A developmental milestone: Millbridge bike program teaches kindergartners to ride

Published 12:01 am Thursday, December 29, 2022

CHINA GROVE  — Learning to ride a bike is a hallmark moment for young children, and thanks to a new program at Millbridge Elementary, every kindergarten student will be given that chance.

Starting next year, and through a partnership with the Strider Education Foundation’s All Kids Bike Learn-to-Ride Program, Millbridge Physical Education teacher Jocelyn Shuping will integrate an eight-part instructional course into her lesson plans.

“I am excited to incorporate this program to supplement our P.E. curriculum for years to come,” Shuping said. “Most of all, I look forward to the sense of accomplishment, confidence, and enthusiasm shown by our students during and after their participation in this program.”

The program provides a fleet of 24 14-inch Strider training bicycles to Millbridge.

“What appealed to me was when they gave the statistic that 54 percent of kids don’t know how to ride a bike,” Shuping said. “As the P.E. teacher, I am thinking about how we can incorporate this into the P.E. program. This is something I think all kids should know how to do. Riding a bike is a big skill, a developmental milestone and a skill they can have their whole life.”

Lisa Weyer, the Strider Education Foundation executive director, explained how the instruction works.

“We do not promote training wheels,” Weyer said. “With the (Strider) balance bikes, kids learn how to ride a bicycle in eight lessons.”

The program has a full training curriculum for instructors within an online portal. All instructors are required to go through that training before teaching the students how to ride the bike.

“(When the program begins,) the students start out in balance mode,” Weyer said. “The kids learn how to walk with their feet and learn how to stride. Then, eventually, we ask them in the lessons to lift up their feet and learn how to balance. That is the key to learning to ride a bicycle.”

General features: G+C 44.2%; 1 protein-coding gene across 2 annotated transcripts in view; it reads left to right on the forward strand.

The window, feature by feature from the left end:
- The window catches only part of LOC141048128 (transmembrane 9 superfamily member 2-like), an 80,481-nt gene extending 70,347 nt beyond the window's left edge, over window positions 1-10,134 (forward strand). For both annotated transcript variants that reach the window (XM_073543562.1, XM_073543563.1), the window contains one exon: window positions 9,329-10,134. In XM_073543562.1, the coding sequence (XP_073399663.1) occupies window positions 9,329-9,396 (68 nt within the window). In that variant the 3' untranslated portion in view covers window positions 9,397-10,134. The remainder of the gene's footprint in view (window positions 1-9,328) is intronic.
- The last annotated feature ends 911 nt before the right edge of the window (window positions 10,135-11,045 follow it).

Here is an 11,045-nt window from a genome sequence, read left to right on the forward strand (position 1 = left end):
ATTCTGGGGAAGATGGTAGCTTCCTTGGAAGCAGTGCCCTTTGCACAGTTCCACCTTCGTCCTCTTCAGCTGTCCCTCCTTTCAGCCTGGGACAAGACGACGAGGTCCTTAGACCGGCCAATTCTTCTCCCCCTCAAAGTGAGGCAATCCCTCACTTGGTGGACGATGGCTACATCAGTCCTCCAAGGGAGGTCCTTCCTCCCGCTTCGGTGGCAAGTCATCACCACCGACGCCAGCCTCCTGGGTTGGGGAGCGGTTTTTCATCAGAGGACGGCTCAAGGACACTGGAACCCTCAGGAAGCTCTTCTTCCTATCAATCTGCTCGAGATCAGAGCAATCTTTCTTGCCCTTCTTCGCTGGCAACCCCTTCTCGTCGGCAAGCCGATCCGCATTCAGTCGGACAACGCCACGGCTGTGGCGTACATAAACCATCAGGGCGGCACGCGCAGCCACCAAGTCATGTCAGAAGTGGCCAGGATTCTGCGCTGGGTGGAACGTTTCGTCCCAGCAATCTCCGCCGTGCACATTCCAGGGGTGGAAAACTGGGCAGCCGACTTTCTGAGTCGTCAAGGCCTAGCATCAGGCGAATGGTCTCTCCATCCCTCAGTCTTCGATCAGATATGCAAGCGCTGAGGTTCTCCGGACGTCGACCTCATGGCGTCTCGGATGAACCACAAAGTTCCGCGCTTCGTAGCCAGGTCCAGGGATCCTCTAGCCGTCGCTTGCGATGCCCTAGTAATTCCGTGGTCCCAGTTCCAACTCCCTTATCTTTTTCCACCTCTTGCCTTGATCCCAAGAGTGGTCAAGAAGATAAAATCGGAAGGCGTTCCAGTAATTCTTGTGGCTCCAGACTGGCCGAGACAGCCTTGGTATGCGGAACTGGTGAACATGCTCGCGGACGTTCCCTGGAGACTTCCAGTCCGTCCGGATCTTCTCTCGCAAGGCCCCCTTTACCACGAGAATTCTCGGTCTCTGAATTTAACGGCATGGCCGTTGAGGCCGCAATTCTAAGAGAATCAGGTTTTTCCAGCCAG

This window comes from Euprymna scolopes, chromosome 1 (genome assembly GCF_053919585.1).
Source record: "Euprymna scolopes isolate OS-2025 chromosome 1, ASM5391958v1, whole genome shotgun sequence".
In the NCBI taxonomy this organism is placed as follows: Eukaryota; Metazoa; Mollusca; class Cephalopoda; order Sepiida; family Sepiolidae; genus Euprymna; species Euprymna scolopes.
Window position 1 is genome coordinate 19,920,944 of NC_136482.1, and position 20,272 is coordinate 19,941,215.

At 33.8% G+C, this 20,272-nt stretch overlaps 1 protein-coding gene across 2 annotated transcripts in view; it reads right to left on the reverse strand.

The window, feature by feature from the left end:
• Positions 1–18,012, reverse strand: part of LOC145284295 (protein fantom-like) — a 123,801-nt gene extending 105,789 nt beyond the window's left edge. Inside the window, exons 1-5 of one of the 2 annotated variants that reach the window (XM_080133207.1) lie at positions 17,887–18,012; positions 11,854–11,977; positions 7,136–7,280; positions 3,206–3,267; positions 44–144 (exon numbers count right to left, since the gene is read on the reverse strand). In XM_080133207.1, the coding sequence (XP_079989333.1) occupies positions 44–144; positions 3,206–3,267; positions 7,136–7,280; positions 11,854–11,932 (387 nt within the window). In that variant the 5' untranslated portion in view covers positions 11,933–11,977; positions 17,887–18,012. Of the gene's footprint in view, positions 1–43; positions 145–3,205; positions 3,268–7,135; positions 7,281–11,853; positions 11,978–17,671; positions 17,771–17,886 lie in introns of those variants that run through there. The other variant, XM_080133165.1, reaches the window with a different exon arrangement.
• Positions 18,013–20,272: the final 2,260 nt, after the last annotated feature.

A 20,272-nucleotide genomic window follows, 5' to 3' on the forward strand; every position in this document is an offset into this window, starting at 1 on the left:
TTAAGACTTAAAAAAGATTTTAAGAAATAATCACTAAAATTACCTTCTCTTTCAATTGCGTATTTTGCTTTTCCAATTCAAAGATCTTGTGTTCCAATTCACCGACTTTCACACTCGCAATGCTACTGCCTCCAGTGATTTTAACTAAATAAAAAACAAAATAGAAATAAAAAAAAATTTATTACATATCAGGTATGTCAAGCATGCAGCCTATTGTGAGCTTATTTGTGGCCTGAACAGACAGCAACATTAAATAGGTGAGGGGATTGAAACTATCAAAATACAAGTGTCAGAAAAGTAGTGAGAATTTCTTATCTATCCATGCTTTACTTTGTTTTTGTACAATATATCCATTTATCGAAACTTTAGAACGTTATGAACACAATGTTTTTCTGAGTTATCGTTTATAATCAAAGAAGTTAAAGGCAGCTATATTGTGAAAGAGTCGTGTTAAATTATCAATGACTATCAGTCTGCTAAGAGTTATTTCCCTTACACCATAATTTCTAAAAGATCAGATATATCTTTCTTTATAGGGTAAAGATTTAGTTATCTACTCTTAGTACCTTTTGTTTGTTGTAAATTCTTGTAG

During that step of the learning process, there are no pedals on the bikes.

“In lesson six, we attach pedal kits,” Weyer said. “By then, they know how to stride and how to balance, so it’s very natural to put your feet on the pedals and start pedaling. By lesson eight, they know how to ride a bicycle.”

Timetables for course completion can vary from school to school. The program is already in 800 schools across all 50 states. “Typically, it is done in a matter of eight weeks,” Weyer said.

Weyer indicated that feedback confirms what they hope for with each program. “What we hear from teachers that use our program, learning to ride a bike, gets the kids excited,” Weyer said. “They don’t miss a class when they are in use.”

It is also helping in their studies.

“We have heard from teachers that their students focus better when they are in the classroom, knowing that they get to ride a bike,” Weyer said. “It takes some of their energy, so they are calmer during the academic class period.”

Perhaps most importantly, Weyer explained that it helps build students’ confidence. “It has all kinds of side effects,” Weyer said. “When they realize they can ride a bike, they have that ‘I did it’ moment, which is very important to kids.”

The Strider Education Foundation was started in 2017. Weyer described their mission as making sure every child had the opportunity to learn to ride a bicycle.

“We then developed the idea of, well, how do we do that, and it was decided that if we could make it part of a curriculum,” Weyer said. “We start in kindergarten because that is the first introduction to the school system. Our bikes last anywhere from 7-10 years in that setting, so we have the opportunity to teach 7 to 10 years of kids to learn to ride a bicycle.

Shuping indicated that the program was only possible with the help of Millbridge Elementary’s parent-teacher association.

“I was able to go to the P.T.A. and ask about what kind of funding they could provide,” Shuping said. “With the program, there is the option to crowdsource. We have a really active and very helpful P.T.A. They are really involved in doing a lot of fundraisers throughout the year. They were on board for the program immediately and provided all the funds to get this program started at Millbridge. It was about $6,000. Helmets are provided. There is a bicycle for the teacher as well, so I can follow along the program with the students.”

Shuping anticipates the program will start in January.